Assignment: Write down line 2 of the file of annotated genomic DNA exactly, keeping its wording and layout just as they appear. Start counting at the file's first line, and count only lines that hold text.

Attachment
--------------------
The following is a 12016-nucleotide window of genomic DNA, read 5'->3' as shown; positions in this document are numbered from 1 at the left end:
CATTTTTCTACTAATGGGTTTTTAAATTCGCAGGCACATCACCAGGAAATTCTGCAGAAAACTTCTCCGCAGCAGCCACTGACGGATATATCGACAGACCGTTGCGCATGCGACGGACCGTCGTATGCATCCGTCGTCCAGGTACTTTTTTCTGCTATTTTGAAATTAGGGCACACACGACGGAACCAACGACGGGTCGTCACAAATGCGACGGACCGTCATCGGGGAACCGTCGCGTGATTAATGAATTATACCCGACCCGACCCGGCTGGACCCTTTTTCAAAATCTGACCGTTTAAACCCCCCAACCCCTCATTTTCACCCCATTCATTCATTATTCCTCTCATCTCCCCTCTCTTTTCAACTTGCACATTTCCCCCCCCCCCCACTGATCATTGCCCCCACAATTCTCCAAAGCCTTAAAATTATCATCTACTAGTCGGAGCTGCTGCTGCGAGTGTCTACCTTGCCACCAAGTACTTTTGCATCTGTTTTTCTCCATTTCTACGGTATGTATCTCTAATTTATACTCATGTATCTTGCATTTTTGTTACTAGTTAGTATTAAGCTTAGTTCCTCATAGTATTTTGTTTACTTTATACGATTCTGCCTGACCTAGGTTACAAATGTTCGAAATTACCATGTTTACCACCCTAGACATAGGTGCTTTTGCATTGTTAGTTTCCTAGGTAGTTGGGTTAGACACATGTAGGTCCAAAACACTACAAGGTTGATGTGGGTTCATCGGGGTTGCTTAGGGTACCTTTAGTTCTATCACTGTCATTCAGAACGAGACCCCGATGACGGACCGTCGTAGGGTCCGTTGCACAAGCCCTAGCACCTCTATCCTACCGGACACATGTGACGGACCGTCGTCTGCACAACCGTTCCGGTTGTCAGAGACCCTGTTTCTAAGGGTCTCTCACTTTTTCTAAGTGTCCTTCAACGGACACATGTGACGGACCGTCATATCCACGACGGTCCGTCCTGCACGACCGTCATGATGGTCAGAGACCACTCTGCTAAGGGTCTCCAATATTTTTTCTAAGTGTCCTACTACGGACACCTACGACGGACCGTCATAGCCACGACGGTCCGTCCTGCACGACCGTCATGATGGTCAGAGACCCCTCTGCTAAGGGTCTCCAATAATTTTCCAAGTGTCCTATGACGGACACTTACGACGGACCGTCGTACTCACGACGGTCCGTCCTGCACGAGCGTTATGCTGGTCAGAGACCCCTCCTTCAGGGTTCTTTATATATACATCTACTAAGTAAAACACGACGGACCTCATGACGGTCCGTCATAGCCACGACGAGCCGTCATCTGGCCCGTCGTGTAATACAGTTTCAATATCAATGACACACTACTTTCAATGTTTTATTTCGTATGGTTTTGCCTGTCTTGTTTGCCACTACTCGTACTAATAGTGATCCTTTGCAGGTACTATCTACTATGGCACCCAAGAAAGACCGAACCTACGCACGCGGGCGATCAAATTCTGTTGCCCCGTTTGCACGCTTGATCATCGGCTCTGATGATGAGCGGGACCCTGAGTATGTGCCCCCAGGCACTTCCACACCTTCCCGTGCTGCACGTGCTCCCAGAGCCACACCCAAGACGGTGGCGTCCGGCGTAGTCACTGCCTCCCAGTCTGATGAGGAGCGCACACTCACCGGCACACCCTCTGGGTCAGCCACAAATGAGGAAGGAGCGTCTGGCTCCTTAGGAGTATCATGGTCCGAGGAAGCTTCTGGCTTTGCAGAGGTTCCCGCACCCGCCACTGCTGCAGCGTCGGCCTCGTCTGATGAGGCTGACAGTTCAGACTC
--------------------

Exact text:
CATTTTTCTACTAATGGGTTTTTAAATTCGCAGGCACATCACCAGGAAATTCTGCAGAAAACTTCTCCGCAGCAGCCACTGACGGATATATCGACAGACCGTTGCGCATGCGACGGACCGTCGTATGCATCCGTCGTCCAGGTACTTTTTTCTGCTATTTTGAAATTAGGGCACACACGACGGAACCAACGACGGGTCGTCACAAATGCGACGGACCGTCATCGGGGAACCGTCGCGTGATTAATGAATTATACCCGACCCGACCCGGCTGGACCCTTTTTCAAAATCTGACCGTTTAAACCCCCCAACCCCTCATTTTCACCCCATTCATTCATTATTCCTCTCATCTCCCCTCTCTTTTCAACTTGCACATTTCCCCCCCCCCCCACTGATCATTGCCCCCACAATTCTCCAAAGCCTTAAAATTATCATCTACTAGTCGGAGCTGCTGCTGCGAGTGTCTACCTTGCCACCAAGTACTTTTGCATCTGTTTTTCTCCATTTCTACGGTATGTATCTCTAATTTATACTCATGTATCTTGCATTTTTGTTACTAGTTAGTATTAAGCTTAGTTCCTCATAGTATTTTGTTTACTTTATACGATTCTGCCTGACCTAGGTTACAAATGTTCGAAATTACCATGTTTACCACCCTAGACATAGGTGCTTTTGCATTGTTAGTTTCCTAGGTAGTTGGGTTAGACACATGTAGGTCCAAAACACTACAAGGTTGATGTGGGTTCATCGGGGTTGCTTAGGGTACCTTTAGTTCTATCACTGTCATTCAGAACGAGACCCCGATGACGGACCGTCGTAGGGTCCGTTGCACAAGCCCTAGCACCTCTATCCTACCGGACACATGTGACGGACCGTCGTCTGCACAACCGTTCCGGTTGTCAGAGACCCTGTTTCTAAGGGTCTCTCACTTTTTCTAAGTGTCCTTCAACGGACACATGTGACGGACCGTCATATCCACGACGGTCCGTCCTGCACGACCGTCATGATGGTCAGAGACCACTCTGCTAAGGGTCTCCAATATTTTTTCTAAGTGTCCTACTACGGACACCTACGACGGACCGTCATAGCCACGACGGTCCGTCCTGCACGACCGTCATGATGGTCAGAGACCCCTCTGCTAAGGGTCTCCAATAATTTTCCAAGTGTCCTATGACGGACACTTACGACGGACCGTCGTACTCACGACGGTCCGTCCTGCACGAGCGTTATGCTGGTCAGAGACCCCTCCTTCAGGGTTCTTTATATATACATCTACTAAGTAAAACACGACGGACCTCATGACGGTCCGTCATAGCCACGACGAGCCGTCATCTGGCCCGTCGTGTAATACAGTTTCAATATCAATGACACACTACTTTCAATGTTTTATTTCGTATGGTTTTGCCTGTCTTGTTTGCCACTACTCGTACTAATAGTGATCCTTTGCAGGTACTATCTACTATGGCACCCAAGAAAGACCGAACCTACGCACGCGGGCGATCAAATTCTGTTGCCCCGTTTGCACGCTTGATCATCGGCTCTGATGATGAGCGGGACCCTGAGTATGTGCCCCCAGGCACTTCCACACCTTCCCGTGCTGCACGTGCTCCCAGAGCCACACCCAAGACGGTGGCGTCCGGCGTAGTCACTGCCTCCCAGTCTGATGAGGAGCGCACACTCACCGGCACACCCTCTGGGTCAGCCACAAATGAGGAAGGAGCGTCTGGCTCCTTAGGAGTATCATGGTCCGAGGAAGCTTCTGGCTTTGCAGAGGTTCCCGCACCCGCCACTGCTGCAGCGTCGGCCTCGTCTGATGAGGCTGACAGTTCAGACTC